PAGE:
- October 12, 2016
Pictured above: Jason Collins (Rear-Center) poses for a photo with Mayor Nancy Vaughan (2nd Left of Collins), HRC Board of Governors member Neil Smith (Left of Collins), Candis Cox Daniels (Right of Collins), State Representative Chris Sgro (Right), HRC Regional Field Director Joe Saunders (Front Right) and local LGBTQ leaders.
Jason Collins, the first openly gay NBA player, joined the Human Rights Campaign, local LGBTQ leaders, and the Hillary for America North Carolina team today for a roundtable discussion on the impact HB2 has had on North Carolina and the importance of voting for presidential nominee Hillary Clinton and other pro-equality candidates on November 8.
Dozens of pro-equality supporters took part in the conversation about the continuing impact HB2 has had on North Carolina’s LGBTQ community, increasing economic losses suffered from the loss of major sports competitions, and how pro-equality voters could use their voting power to effect change in the November election. Joining Collins on the panel were HRC Board of Governors member Neil Smith, state Rep. Chris Sgro, Greensboro Mayor Nancy Vaughan, and transgender advocate Candis Cox-Daniels.
Collins and LGBTQ leaders discussed the loss of millions of dollars in jobs and growth opportunities for the state as a result of HB2 and why pro-equality voters have to #turnOUT the vote and support pro-equality candidates down the ballot that will protect inclusion and LGBTQ equality. Although the NBA’s decision to withdraw the All Star Game from Charlotte was “difficult,” it was “the right decision to make...it set a precedent for other sports institutions” including the ACC, NCAA and the CIAA to continue their commitment to inclusion and LGBTQ equality, said Collins.
Prior to the basketball associations’ decisions, the Tar Heel State had already taken a hit of at least $329.9 million in lost business, and in taxpayer money used by Gov. Pat McCrory to defend HB2. The withdrawal of the All-Star Game cost North Carolina’s economy an estimated $100 million in loss job opportunities, canceled performances and related profits.
Transgender advocate Candis Cox-Daniels commended the NBA on standing up for the transgender community.
“As a black trans woman in North Carolina, I feel like they’re saying ‘Hey, come stand next to us,’” Cox-Daniels said.
Cox-Daniels encouraged attendees to vote equality and continue to fight to protect the victories we’ve accomplished under President Barack Obama: marriage equality, transgender military service, and regulated healthcare policies. We protect our rights by voting for Clinton, a champion of equality, Cox-Daniels said.
Collins and LGBTQ leaders urged attendees to support pro-equality candidates that will stand up for for all North Carolinians. Collins called out Republican presidential nominee Donald Trump and vice presidential candidate Mike Pence, who campaigned in Raleigh the same day.
“Look at Pence’s record...he enacted a religious freedom law that was a way to legalize discrimination in his state,” Collins said. “He has tried to force young men and women in his state to go through conversion therapy, which is torture. It’s shocking that in 2016 that is still taking place.”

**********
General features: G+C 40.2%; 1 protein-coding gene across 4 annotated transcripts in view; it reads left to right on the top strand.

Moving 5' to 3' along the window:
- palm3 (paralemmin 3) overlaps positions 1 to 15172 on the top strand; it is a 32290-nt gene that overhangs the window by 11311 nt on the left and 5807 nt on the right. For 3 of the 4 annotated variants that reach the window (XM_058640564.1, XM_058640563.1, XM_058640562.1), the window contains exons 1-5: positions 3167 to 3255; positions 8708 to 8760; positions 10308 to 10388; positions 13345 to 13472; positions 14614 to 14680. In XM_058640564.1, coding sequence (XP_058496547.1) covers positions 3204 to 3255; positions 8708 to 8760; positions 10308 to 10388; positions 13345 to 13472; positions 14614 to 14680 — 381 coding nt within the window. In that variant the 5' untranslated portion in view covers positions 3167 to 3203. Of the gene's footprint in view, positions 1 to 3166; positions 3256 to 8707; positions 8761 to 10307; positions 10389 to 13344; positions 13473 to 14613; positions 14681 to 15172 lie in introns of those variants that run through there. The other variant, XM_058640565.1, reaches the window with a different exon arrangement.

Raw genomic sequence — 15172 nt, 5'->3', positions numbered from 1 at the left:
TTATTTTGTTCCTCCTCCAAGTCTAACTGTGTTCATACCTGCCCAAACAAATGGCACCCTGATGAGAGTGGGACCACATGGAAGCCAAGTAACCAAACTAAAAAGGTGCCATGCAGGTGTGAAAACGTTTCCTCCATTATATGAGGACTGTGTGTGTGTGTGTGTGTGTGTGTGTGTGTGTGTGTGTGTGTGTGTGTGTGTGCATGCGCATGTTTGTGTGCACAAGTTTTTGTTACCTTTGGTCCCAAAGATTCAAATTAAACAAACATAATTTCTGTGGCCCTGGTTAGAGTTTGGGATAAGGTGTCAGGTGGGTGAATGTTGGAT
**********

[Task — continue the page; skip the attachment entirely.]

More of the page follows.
Clinton is “all the things that Trump is not...she is a unifier...She wants to celebrate diversity and champion equality and acceptance for all and level the playing field for the many Americans who are facing uphill challenges in their daily lives.” said Collins.
Nearly 70 percent of North Carolina voters support the repeal of HB2. Moreover, North Carolina is home to an LGBTQ voting population of more than 255,800; a powerful voting block that can substantially impact North Carolina elections. The mobilization of pro-equality voters will be critical to repealing HB2 and electing pro-equality leaders down the ballot.
Calling for the full repeal of HB2 and the election of presidential nominee Hillary Clinton and champions of equality, Collins and equality leaders encouraged voters to get engaged with local efforts and take advantage of early voting, which begins Oct. 20.
“We are ready to put HB2 behind us and welcome Roy Cooper as our next governor. Cooper, together with Deborah Ross in the U.S. senate, and Hillary Clinton in the White House, shows us that leadership is about inclusivity, optimism and celebrating our differences that make us Stronger Together,” said HRC Board of Governors member Neil Smith.
In North Carolina and across the country, HRC staff and volunteers are working to #turnOUT the vote and elect leadership that will stand up for all North Carolinians. The pro-equality voting block in North Carolina will play a pivotal role in the presidential, gubernatorial and other down-ballot races. If you live in Charlotte or the Triangle area of North Carolina, join HRC’s efforts to repeal HB2 and #turnOut the vote in November. Click here to sign-up to volunteer at our Charlotte or Raleigh offices.
Pictured above, from the Left: HRC Board of Governors member Neil Smith (Left) Mayor Nancy Vaughan, unknown, Candis Cox Daniels, Jason Collins and State Representative Chris Sgro.
Pictured above: HB2 Roundtable attendees in Raleigh listen to Jason Collins and LGBTQ leaders talk about the cost of discrimination and the impact of HB2.